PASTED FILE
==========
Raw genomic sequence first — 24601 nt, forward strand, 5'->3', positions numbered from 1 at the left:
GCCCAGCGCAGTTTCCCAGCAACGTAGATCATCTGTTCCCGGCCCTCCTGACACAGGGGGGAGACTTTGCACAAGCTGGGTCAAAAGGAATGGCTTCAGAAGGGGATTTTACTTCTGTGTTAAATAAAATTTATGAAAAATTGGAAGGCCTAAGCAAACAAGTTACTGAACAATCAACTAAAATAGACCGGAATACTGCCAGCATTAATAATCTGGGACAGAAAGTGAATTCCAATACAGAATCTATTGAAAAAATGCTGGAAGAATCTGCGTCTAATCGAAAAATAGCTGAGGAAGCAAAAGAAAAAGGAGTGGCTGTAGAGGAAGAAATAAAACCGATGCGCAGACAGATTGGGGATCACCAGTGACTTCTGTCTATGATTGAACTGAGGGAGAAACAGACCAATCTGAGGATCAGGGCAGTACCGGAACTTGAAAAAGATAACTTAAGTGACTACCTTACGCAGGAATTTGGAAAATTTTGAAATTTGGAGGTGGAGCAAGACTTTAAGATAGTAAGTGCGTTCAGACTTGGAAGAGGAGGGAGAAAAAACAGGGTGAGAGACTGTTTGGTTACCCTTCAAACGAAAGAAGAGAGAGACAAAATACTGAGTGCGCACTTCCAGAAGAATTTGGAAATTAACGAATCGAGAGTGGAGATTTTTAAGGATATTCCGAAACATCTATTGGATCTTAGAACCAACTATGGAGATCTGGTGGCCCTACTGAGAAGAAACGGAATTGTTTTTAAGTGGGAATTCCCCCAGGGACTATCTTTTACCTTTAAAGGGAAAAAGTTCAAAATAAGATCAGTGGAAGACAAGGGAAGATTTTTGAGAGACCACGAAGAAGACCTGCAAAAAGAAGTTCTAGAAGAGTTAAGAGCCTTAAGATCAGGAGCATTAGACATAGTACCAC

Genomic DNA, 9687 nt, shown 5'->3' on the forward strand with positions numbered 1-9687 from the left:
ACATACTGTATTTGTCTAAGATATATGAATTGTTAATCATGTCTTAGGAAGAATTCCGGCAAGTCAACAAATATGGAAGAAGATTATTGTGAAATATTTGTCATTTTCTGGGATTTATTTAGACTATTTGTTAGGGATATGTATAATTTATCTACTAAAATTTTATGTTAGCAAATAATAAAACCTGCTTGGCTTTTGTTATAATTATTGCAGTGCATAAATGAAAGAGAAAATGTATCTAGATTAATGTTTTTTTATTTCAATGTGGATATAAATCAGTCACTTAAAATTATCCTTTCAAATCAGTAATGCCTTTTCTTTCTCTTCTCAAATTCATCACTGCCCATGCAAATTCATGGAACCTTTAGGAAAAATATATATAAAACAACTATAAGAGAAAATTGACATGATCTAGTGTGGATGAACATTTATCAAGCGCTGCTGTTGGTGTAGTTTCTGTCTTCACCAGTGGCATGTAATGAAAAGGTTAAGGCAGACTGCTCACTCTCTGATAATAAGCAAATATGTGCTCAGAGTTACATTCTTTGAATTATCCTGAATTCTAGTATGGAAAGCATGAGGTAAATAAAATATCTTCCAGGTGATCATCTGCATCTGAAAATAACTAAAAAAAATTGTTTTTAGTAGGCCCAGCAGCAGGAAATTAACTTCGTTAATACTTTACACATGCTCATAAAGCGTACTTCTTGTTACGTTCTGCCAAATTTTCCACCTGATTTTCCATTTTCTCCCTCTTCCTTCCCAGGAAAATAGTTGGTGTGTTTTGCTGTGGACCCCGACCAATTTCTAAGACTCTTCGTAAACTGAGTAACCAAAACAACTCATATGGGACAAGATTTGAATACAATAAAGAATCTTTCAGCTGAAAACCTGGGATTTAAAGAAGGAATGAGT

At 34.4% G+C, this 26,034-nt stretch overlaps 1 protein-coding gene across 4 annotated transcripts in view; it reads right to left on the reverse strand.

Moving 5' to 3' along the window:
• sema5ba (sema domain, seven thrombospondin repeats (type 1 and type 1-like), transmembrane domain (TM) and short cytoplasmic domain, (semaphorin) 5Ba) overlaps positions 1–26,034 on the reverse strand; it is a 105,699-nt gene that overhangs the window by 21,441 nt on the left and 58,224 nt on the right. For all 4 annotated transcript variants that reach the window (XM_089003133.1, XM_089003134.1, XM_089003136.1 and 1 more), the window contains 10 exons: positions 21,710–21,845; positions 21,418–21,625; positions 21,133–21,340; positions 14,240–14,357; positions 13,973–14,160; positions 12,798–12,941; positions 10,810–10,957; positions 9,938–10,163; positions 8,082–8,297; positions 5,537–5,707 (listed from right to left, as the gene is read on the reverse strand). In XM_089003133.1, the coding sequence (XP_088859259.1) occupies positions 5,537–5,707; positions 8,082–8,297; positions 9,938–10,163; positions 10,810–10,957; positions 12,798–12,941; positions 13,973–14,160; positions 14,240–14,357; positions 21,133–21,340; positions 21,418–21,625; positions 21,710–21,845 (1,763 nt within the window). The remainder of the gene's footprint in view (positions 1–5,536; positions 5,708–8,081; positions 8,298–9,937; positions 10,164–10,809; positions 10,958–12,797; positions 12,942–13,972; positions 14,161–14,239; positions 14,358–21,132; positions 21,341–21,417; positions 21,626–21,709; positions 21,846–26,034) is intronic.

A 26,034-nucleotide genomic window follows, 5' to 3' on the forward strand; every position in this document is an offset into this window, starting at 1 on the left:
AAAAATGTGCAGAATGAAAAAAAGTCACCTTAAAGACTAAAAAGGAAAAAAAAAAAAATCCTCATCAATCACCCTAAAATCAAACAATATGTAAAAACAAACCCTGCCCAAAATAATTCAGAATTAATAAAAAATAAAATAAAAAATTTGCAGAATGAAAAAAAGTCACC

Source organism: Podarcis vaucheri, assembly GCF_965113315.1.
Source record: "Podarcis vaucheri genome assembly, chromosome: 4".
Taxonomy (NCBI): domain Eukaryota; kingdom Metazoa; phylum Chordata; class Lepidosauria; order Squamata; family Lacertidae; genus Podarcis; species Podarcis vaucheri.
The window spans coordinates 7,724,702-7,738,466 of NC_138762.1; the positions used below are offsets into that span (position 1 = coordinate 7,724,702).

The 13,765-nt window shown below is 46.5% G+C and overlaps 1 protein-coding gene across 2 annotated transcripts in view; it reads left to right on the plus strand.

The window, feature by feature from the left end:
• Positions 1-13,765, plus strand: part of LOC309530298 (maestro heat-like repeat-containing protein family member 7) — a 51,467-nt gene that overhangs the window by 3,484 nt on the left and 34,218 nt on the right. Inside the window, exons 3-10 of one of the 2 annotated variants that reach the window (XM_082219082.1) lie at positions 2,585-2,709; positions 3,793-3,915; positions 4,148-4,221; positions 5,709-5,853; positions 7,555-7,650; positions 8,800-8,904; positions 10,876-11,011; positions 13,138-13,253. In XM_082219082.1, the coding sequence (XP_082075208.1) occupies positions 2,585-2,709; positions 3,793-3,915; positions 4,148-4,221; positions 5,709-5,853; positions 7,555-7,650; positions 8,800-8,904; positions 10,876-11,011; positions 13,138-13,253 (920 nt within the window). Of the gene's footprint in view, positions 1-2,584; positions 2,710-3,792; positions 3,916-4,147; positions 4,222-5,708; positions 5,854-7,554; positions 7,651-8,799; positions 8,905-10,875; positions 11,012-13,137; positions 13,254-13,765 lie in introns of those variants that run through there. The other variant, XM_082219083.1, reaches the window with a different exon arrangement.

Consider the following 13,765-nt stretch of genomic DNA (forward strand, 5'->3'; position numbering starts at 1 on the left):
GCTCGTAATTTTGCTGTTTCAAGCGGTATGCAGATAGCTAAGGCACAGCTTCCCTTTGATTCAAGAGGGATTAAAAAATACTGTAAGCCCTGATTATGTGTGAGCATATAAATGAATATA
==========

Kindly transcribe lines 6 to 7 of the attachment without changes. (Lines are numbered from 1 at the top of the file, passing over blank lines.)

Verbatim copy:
Moving 5' to 3' along the window:
• sema5ba (sema domain, seven thrombospondin repeats (type 1 and type 1-like), transmembrane domain (TM) and short cytoplasmic domain, (semaphorin) 5Ba) overlaps positions 1–26,034 on the reverse strand; it is a 105,699-nt gene that overhangs the window by 21,441 nt on the left and 58,224 nt on the right. For all 4 annotated transcript variants that reach the window (XM_089003133.1, XM_089003134.1, XM_089003136.1 and 1 more), the window contains 10 exons: positions 21,710–21,845; positions 21,418–21,625; positions 21,133–21,340; positions 14,240–14,357; positions 13,973–14,160; positions 12,798–12,941; positions 10,810–10,957; positions 9,938–10,163; positions 8,082–8,297; positions 5,537–5,707 (listed from right to left, as the gene is read on the reverse strand). In XM_089003133.1, the coding sequence (XP_088859259.1) occupies positions 5,537–5,707; positions 8,082–8,297; positions 9,938–10,163; positions 10,810–10,957; positions 12,798–12,941; positions 13,973–14,160; positions 14,240–14,357; positions 21,133–21,340; positions 21,418–21,625; positions 21,710–21,845 (1,763 nt within the window). The remainder of the gene's footprint in view (positions 1–5,536; positions 5,708–8,081; positions 8,298–9,937; positions 10,164–10,809; positions 10,958–12,797; positions 12,942–13,972; positions 14,161–14,239; positions 14,358–21,132; positions 21,341–21,417; positions 21,626–21,709; positions 21,846–26,034) is intronic.